After initial training, the youth organizers meet once a week to implement a Behavior Contract System which consists of:
• introduction (review of day’s agenda)
• warm-up question (highlight of group’s work that needs to be addressed;
• springboard exercise (highlight of a social concern in school or community discussed
• work section (planning out logistics of to carry out chosen strategy)
• summation.

The TE program offers challenging opportunities for young people to work for positive social change. It is as Pearrow and Pollock (2009) describe a “process that promotes social justice with a call to activism with strategies to support social change at the sociopolitical and institutional levels (p. 54).


All of the steps listed above in developing a TE program may sound intensive, overly optimistic and way beyond the role of the school consultant depending on how one views the scope of the role of a consultant.

School consultants have historically stayed away from advocacy. But it may be important that they not push their own agenda but instead, as Pearrow and Pollack (2009) state, empower through the use of their experience and knowledge (as guides) towards the ones who need to be empowered to take the initiative and accountability in their school and community (bull by the horns so to speak) and correct injustices.

Conde-Frazir (2006) supports the idea of scholars pursing knowledge while being “educated by struggling people” (p. 322).

Knowledge is not some generic marker (a degree or passing grade) of intelligence but rather the implementation of information gained for the betterment of not just the self but the community as well.

School consultants can be avenues of directing action-oriented steps not to just help the individual (students) but rather as Cosgrove and McHugh (2000) share “so that research be designed and carried out so that social systems and not just individuals are problematized and asked to change” (p. 832).

Participatory Action Research

Pearrow and Pollock (2009) discuss the power of the individual and group by style of research called Participatory Action Research that emphasizes direct shareholder involvement in those being helped and seeks to minimize the degradation of the effort into pressing of communities into some external agenda.

Psychologists are being called to examine the larger socio cultural context that underlie individual problems and use interventions that facilitate social action and empowerment with participatory strategies. (p. 55)

The authors suggest potential drawbacks of PAR; one must know the local power structure and the issues at hand and should be reserved for situations where the external agent (school consultant) is aware of the potential damage for themselves and more importantly to the disempowered in the community (in other words, pay backs are hell).

Rennie and Sing (1996) share that PAR works best when “the external agency has a clear status and relationship with the community and can secure resources for long-term commitment” (pp. 13-14).

Lastly, Pearrow and Pollock (2009) discuss the need for school consultants to play critical roles in constructing multi systemic change to create schools that operate in a socially just manner.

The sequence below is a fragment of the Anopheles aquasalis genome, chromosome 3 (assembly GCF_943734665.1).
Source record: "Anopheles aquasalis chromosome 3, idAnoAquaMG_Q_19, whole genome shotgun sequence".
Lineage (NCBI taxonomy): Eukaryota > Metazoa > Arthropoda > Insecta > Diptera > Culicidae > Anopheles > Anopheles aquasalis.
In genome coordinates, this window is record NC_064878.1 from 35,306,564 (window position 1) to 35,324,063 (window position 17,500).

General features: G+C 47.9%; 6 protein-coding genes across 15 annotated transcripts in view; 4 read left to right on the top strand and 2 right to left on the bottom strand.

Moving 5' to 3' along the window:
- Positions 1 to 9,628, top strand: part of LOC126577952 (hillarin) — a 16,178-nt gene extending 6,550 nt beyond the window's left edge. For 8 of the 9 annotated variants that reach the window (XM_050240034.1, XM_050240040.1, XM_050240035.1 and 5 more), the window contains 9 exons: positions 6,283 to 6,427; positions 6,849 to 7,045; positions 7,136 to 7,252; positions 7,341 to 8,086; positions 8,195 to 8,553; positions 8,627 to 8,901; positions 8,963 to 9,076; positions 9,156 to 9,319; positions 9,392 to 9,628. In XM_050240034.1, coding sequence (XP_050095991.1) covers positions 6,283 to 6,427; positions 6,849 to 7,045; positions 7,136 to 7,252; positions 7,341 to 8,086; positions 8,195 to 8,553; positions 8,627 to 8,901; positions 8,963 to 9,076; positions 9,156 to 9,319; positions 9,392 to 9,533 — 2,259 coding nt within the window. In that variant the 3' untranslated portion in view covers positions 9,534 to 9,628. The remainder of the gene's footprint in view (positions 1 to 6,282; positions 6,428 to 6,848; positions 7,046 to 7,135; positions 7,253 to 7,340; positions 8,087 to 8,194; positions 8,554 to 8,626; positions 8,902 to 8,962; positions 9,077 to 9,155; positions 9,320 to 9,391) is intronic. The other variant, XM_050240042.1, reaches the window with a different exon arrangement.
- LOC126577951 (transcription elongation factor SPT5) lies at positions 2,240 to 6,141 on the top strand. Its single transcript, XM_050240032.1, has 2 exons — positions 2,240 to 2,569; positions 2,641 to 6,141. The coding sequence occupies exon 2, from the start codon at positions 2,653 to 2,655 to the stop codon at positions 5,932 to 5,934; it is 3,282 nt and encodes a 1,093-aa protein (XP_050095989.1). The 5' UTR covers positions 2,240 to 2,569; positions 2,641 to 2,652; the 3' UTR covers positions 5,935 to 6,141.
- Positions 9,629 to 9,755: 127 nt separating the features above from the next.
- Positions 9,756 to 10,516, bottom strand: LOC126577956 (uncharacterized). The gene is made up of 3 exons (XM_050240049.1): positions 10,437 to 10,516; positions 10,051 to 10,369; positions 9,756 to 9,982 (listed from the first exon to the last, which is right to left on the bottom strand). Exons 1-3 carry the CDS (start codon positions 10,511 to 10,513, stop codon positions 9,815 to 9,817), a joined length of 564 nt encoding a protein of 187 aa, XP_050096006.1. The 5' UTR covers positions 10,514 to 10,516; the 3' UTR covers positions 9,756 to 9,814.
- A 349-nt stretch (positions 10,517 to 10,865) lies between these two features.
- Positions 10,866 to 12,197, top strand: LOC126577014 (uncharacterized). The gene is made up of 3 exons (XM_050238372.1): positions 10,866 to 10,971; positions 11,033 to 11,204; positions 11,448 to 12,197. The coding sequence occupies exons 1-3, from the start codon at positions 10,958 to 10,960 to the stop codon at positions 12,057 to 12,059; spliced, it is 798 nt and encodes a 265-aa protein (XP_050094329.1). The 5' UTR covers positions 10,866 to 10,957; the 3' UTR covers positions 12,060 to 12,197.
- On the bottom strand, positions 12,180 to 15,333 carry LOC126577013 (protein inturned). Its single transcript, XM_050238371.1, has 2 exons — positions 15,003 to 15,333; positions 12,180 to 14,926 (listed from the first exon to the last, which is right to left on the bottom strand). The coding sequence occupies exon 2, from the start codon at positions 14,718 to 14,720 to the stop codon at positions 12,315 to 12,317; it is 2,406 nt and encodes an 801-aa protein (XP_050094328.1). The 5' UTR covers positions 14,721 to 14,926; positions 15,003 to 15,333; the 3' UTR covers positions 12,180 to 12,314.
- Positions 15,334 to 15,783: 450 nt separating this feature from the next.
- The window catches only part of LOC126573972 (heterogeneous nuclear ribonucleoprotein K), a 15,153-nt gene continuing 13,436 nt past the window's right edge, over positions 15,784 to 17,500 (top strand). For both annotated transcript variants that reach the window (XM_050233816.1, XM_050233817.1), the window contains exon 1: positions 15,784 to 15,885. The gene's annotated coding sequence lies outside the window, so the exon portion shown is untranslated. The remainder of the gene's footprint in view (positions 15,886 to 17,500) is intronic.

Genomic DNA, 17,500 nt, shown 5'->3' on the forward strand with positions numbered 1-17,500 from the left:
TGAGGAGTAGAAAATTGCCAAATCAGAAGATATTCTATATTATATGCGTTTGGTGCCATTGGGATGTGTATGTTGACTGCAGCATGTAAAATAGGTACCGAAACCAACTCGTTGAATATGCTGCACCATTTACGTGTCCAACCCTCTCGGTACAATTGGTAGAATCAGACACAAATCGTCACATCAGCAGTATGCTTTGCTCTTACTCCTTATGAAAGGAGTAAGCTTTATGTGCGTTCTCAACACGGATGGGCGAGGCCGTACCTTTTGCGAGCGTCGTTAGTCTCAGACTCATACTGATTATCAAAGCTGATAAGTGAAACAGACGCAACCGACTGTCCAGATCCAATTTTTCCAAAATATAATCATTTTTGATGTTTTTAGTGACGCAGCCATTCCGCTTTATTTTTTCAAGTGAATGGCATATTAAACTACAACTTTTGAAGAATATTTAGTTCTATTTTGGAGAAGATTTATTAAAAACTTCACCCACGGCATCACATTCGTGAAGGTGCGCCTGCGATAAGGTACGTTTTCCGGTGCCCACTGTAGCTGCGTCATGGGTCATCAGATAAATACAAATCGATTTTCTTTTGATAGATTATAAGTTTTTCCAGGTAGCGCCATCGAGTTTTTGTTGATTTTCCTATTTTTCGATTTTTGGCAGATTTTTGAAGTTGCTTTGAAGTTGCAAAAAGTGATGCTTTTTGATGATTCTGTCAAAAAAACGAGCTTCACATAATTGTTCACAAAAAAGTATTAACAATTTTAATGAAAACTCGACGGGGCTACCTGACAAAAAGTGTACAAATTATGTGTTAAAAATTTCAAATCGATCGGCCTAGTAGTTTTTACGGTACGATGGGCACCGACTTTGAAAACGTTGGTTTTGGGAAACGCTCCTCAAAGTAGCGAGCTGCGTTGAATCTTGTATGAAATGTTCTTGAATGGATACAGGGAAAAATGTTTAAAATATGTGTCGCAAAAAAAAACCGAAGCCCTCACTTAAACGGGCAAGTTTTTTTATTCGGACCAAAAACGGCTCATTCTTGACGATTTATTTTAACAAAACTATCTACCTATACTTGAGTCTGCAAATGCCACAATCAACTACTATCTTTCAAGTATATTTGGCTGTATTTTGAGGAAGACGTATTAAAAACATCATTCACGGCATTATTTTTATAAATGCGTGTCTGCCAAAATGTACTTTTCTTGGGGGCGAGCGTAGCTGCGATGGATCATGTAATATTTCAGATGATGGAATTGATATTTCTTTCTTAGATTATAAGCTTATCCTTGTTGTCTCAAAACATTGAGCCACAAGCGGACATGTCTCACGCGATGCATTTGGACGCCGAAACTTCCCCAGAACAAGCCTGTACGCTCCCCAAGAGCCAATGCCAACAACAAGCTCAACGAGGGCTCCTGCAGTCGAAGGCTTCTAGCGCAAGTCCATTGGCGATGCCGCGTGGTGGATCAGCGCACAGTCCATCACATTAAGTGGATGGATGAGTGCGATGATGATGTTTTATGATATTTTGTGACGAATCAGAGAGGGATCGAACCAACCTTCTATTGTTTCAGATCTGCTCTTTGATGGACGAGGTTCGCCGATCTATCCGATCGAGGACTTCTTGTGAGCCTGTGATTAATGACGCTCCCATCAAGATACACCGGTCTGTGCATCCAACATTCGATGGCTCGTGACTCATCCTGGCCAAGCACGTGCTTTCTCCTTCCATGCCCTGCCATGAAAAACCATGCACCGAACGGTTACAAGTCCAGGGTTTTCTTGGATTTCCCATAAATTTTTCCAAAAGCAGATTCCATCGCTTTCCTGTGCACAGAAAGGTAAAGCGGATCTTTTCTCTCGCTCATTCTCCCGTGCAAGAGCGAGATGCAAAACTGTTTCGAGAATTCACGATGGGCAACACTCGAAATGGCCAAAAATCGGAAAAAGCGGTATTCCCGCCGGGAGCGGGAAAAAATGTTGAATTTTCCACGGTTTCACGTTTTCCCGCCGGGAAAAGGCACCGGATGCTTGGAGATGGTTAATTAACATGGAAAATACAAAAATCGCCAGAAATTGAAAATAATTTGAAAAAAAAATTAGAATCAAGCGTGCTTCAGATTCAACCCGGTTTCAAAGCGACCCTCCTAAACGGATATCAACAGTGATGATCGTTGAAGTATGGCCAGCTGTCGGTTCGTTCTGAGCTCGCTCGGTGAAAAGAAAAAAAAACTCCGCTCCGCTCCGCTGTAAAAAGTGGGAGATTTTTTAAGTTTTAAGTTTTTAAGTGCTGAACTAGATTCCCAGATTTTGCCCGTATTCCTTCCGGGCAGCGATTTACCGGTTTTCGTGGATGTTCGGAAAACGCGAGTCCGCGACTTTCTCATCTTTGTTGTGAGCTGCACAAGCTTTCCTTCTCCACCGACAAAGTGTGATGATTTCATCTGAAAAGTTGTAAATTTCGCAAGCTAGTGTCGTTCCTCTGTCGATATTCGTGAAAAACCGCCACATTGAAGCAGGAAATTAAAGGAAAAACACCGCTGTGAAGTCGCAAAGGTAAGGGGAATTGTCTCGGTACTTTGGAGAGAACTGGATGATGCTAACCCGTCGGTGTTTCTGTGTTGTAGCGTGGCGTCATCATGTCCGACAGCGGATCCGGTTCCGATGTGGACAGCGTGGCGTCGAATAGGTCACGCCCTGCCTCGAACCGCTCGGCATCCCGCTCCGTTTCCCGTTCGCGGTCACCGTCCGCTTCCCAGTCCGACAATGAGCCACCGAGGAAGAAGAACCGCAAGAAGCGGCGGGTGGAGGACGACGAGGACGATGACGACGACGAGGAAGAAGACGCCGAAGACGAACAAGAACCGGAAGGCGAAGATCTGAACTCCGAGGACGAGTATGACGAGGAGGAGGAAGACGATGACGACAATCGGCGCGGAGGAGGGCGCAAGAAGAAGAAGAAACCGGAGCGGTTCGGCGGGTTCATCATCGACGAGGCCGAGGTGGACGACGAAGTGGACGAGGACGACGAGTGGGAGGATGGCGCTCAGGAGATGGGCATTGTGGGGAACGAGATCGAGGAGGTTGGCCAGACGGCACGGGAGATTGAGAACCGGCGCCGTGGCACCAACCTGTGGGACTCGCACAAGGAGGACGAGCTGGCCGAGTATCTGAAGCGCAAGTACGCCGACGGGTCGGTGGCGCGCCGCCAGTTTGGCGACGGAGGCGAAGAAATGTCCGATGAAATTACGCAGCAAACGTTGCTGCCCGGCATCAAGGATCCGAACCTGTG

To empower youth to take charge and create actions for social change takes more than flowery stated statements but rather strong core values and ideals that give the youth the ability to continually be able to deal with hierarchical structure in the school environment, which they may forever be finding (racism, sexism etc…) during their educational process.

It is critical for the school consultant to assist school personnel as they become receptive to the changes for youth empowerment and “in altering the banking concept of education, wherein students are passive, compliant vessels, this effort in social justice breaks the patterns of oppression to create full participation in the education process” (p. 56).

In the end, school consultants can only do so much. It is really up to the community and students to implement the changes formulated. Consultants must not forget that though they bring unique abilities, skills and life experiences to the table they are “much more likely to accomplish goals when they treat community citizens as participants and masters of their own fate rather than “patients” or even “clients” (p. 47).

The latter is important for all of us to remember in any endeavor of counseling. It is only when the individual changes his/her heart and mind that real change will happen. For that, we as clinicians can only suggest not possess.



Conde-Frazier, E. (2006). Participatory action research: Practical theology for social
justice. Religious Education, 101, 321–329.

Cosgrove, L., & McHugh, M. (2000). Speaking for ourselves: Feminist methods and
community psychology. American Journal of Community Psychology, 28, 815–

Freire, P. (1970). Pedagogy of the oppressed. New York: Herder & Herder.
Nastasi, B. K. (2005). School consultants as change agents in achieving equity for families in public schools. Journal of Educational and Psychological Consultation, 16, 113–125.

Pearrow, Melissa M. and Pollack, Stanley. (2009). Youth empowerment in oppressive systems: Opportunities for school consultants, Journal of Educational and Psychological Consultation, 19(1), 45-60.

Rappaport, J. (1987). Terms of empowerment/exemplars of prevention: Towards a theory for community psychology. American Journal of Community Psychology, 15, 121–148.

Rennie, J. K., & Singh, N. C. (1996). Participatory research for sustainable livelihoods: A guidebook for field projects. Winnipeg, Canada: IISD.

Yowell, C. M., & Gordon, E. W. (1996). Youth empowerment and human service institutions. Journal of Negro Education, 65, 19–29.

Empowerment: Learning to Take Action in School Settings